In recent years, freshmen basketball players have arrived at the University of Arizona during the second summer session of classes where they enroll in their first college classes and play pick-up ball with the veterans.
That gave them opportunities to get a feel for the rigors of college academics but without full-on workouts. NCAA regulations kept the players from going through any workouts with their coaches. In itself, having a Division I coach on their tails might be the most dramatic difference in the high-school-to-college leap save for, maybe, class.
A rule change leading into this summer makes that restriction a thing of the past, writes ESPN's Myron Medcalf.
This summer, coaches will be afforded limited time to interact with players per new NCAA rules. For up to two hours per day -- and up to eight hours per week -- coaches can work with their players, including incoming freshmen, in varying capacities. The January approval of the new rules served as an extra gift for the holidays among coaches who've fought for the extra access in recent years.
For the Arizona Wildcats and a four-man freshman class that Sean Miller is expected to heavily lean upon, the rule change couldn't have come at a better time.
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Eight players of the 12-man roster have been on Arizona's campus since the beginning of June, according to Miller's Twitter, and with the new rule changes, they'll get a good feel for the level of practice at an elite basketball school even earlier that before.
More importantly, it gives a class that includes big men Brandon Ashley and Kaleb Tarczewski the weight room workouts that will give them a good shot at being physically ready come the first game.
Kaleb Tarczewski and Brandon Ashley survived their first strength and conditioning workout at Arizona! twitter.com/UACoachMiller/…— Sean Miller (@UACoachMiller) June 8, 2012
It was no secret that the lack of an inside presence could've swung the Wildcats' fortunes a bit in 2011-12. With 7-footer Tarczewski and power forward Grant Jerrett on the slim side of things even during their high school All-Star game tours, the 2012-13 season will be heavily reliant on their production to come without a trial period of getting pushed around by upperclassmen.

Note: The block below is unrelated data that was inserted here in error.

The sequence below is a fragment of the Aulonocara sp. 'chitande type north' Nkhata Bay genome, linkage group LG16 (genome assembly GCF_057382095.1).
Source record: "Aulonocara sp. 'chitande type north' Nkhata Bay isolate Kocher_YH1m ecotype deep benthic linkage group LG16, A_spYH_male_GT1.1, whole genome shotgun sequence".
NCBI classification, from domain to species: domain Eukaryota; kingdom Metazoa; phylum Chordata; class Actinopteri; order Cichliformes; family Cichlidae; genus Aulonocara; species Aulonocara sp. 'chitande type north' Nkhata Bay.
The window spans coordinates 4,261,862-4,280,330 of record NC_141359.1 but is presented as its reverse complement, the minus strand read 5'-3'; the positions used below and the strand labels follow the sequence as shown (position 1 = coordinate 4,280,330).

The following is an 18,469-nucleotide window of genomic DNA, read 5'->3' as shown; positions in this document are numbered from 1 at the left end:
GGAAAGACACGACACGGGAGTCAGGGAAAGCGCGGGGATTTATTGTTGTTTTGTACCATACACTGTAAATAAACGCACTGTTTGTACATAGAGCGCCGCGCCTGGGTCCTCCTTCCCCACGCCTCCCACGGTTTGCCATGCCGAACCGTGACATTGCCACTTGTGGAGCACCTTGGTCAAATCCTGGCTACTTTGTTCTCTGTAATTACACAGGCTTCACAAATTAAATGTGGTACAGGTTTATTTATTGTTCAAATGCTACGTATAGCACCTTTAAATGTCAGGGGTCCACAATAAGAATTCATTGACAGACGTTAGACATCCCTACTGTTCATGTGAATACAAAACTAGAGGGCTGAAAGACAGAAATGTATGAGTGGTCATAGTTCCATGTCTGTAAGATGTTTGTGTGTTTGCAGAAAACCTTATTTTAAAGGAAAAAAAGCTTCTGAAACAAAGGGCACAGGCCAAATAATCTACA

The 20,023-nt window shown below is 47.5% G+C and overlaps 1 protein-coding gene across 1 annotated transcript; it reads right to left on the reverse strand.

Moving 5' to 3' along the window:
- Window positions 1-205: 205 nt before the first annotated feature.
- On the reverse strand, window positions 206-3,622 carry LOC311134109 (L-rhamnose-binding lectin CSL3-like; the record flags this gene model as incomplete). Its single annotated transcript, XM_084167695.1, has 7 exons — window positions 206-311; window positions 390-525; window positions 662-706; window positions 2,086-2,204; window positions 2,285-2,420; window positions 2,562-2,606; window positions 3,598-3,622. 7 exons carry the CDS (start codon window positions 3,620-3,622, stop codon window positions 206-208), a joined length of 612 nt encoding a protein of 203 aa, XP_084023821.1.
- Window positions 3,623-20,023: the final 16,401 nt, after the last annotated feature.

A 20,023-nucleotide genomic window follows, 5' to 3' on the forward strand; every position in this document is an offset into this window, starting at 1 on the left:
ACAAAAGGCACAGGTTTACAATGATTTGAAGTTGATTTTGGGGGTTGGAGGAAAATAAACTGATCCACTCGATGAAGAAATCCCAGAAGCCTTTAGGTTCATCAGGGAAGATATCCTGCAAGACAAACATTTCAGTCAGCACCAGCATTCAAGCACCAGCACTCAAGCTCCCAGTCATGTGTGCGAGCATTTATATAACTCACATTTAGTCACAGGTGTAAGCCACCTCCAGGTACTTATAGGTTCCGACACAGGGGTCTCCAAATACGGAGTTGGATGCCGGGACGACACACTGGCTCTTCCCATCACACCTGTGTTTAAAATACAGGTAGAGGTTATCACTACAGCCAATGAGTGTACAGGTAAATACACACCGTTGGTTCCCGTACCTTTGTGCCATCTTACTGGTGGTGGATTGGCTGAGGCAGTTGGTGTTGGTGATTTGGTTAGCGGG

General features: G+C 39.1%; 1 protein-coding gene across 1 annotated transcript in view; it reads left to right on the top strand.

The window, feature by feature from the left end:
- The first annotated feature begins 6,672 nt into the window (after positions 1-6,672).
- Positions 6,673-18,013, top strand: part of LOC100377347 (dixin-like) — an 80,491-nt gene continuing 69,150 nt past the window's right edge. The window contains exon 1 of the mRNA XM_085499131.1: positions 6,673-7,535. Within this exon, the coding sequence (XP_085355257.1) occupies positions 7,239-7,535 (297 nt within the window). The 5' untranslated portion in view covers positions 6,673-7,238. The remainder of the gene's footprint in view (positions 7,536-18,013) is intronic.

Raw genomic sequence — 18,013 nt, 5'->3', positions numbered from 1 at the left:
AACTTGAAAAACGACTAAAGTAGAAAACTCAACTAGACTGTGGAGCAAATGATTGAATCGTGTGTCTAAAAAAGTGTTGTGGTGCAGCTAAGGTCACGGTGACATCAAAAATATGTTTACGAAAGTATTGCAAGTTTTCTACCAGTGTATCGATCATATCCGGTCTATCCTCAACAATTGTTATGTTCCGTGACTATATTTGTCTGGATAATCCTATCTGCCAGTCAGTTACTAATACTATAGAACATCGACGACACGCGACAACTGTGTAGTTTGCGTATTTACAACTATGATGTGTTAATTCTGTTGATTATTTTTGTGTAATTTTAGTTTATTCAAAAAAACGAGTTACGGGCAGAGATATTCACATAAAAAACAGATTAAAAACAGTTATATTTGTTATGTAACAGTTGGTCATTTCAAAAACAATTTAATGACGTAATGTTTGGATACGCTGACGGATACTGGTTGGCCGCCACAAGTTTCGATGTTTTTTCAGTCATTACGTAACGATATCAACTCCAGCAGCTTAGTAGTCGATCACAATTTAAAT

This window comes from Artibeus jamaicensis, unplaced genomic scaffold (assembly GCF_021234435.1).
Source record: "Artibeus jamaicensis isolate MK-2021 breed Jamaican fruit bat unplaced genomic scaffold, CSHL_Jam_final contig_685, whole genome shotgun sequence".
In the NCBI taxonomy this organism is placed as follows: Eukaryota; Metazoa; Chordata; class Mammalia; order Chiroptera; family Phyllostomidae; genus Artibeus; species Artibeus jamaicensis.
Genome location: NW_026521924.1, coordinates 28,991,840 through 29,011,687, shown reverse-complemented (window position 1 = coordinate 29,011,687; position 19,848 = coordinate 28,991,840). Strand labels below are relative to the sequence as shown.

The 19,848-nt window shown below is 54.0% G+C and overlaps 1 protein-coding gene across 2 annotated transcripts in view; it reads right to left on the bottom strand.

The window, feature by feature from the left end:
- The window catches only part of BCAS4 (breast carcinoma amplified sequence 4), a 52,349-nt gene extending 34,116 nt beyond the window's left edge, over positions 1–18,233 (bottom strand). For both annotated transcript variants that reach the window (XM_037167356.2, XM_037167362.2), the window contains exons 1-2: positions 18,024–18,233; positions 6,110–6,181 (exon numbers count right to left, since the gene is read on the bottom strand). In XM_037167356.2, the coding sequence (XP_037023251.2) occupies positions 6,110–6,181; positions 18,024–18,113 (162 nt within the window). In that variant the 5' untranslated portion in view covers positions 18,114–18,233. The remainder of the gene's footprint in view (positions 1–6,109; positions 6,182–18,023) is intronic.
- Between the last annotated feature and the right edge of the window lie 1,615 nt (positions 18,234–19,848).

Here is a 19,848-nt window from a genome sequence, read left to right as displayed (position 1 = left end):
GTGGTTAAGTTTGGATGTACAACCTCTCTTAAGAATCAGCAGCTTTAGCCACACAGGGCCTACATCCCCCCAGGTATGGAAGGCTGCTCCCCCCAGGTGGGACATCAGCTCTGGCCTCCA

"When you're a freshman, now you get to come in and take a couple of classes and adjust when there's not 40,000 [students on campus] or when there's not all the pressure of classroom work, athletic work and then the social activity that goes on with kids their first year away from home," Michigan State coach Tom Izzo told ESPN. "I think it benefits [the student-athletes]. I think it's going to make our freshmen a lot more under control and not so overwhelmed."
Heck, even some of the older guys will benefit with Miller keeping his eye on their workouts and guiding them through drills.
Miller said during the Pac-12 tournament that Angelo Chol was a rare case of a player gaining weight in the midst of an entire basketball season. Considering his flashes of potential toward the end of last season, his contributions this upcoming season could be 10-fold should he put some muscle on his long frame this offseason.
For once, we're seeing the NCAA make a rule change that does their student athletes -- those they so adamantly say they support -- actual good.
Allowing us to work our players out in the summer while they are on campus is one of the best NCAA rules ever passed. Everybody benefits!— Sean Miller (@UACoachMiller) June 8, 2012